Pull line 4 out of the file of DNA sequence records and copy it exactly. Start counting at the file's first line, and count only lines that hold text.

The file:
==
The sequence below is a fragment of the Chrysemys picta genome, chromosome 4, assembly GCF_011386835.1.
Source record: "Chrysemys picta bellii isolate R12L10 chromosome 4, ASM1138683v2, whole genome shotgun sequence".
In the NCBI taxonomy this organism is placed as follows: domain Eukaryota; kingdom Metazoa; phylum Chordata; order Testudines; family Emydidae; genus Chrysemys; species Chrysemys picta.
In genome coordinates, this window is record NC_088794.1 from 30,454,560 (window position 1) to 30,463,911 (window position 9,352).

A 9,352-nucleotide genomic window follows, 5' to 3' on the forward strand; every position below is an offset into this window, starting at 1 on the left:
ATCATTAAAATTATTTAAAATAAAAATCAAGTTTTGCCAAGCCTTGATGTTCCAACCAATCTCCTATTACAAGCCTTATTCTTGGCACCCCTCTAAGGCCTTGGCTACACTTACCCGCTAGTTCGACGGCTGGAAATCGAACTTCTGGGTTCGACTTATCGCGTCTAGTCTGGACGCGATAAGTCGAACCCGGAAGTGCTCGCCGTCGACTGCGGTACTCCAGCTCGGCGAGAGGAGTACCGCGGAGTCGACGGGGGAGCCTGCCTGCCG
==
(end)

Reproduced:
In genome coordinates, this window is record NC_088794.1 from 30,454,560 (window position 1) to 30,463,911 (window position 9,352).